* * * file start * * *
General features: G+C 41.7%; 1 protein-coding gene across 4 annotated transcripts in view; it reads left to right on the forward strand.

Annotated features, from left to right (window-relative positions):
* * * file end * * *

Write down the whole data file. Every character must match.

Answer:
General features: G+C 41.7%; 1 protein-coding gene across 4 annotated transcripts in view; it reads left to right on the forward strand.

Annotated features, from left to right (window-relative positions):